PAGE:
Pamphlets distributed throughout Iraq warned voters that their lives would be at risk if they voted. One promised that the insurgents would “wash Baghdad streets with voters’ blood.” But the people were determined to vote. They would not let fear stop them from voicing their opinion. They swore that they would go and vote, even if they died at the polling site. They passed by snipers on the way to the voting booths. Through metal detectors, explosive detectors and many other security checkpoints, they continued in an attempt to ensure that their voices were heard.
Here in the United States, our voting conditions are not always ideal. People have been on the wrong voter lists, at the wrong precincts, missing absentee ballots and waiting in six-hour lines in order to vote. However, we don’t have the fear of death on our shoulders when we proudly walk in to the polls. We can go to the voting sites knowing that while some may disagree with whom we may be voting for, they most likely will not disagree with our partaking in the act of voting.
Due to threats of suicide bombers, car bombs and small-arms fire, Iraqi officials were forced to restrict travel, close borders and order curfews throughout the country. No one was allowed to carry weapons, or even drive a car. Many voters didn’t even know where they were voting, or for whom, until Election Day, all in an effort to protect the 13 million registered voters. Despite the attempts at protection and prevention, the day was not without tragedy. A rocket hit the U.S. Embassy in Baghdad, killing two Americans. There were explosions at polling sites across the country, killing Iraqis as well as U.S. soldiers.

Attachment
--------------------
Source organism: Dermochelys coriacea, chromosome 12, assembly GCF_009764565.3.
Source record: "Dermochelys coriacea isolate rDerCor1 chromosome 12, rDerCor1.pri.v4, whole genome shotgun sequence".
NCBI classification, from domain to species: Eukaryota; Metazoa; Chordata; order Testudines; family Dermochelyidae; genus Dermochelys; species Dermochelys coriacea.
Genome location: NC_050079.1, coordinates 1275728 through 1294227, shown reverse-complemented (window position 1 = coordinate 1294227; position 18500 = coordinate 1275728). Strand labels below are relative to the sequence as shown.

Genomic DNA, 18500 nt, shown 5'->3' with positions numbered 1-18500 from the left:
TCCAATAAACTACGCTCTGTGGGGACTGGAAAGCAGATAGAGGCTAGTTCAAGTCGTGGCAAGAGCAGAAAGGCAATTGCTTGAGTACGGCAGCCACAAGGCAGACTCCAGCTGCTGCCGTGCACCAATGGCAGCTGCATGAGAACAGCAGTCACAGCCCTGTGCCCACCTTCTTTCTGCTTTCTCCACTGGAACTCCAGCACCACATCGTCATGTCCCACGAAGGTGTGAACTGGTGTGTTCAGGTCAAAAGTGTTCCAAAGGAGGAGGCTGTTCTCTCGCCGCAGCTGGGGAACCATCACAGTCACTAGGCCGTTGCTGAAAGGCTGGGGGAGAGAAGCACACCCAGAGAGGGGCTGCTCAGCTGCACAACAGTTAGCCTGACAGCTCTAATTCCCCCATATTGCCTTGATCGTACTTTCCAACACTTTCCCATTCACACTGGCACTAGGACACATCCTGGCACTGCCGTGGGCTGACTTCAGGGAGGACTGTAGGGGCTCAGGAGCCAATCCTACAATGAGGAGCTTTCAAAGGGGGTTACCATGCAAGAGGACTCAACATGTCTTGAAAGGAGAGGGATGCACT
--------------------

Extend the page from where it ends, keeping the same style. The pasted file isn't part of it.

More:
However, voting is merely a baby step towards rebuilding Iraq. Some say the elections were scheduled too soon, given the level of insecurity in many parts of the country. Others point out that Iraqis had limited access to information on the candidates before Election Day. These criticisms are valid and deeply troubling, but they do not take away from the courage shown by those who voted.
Those who braved the conditions to vote were forced to have their fingerprints taken with ink that would remain for days. A U.S. officer was quoted by CNN as stating their “worst nightmare would be to have voters’ fingers chopped off.”
Think about the passion that abounded throughout this country, even on our campus, this past November when we were fortunate enough to be able to vote for our President. Would you have been brave enough to risk your life to vote? Would it be worth it to you? Instead of the sporting the trend Sean John “Vote or Die” shirts, would you be willing to “Vote or Die Trying?”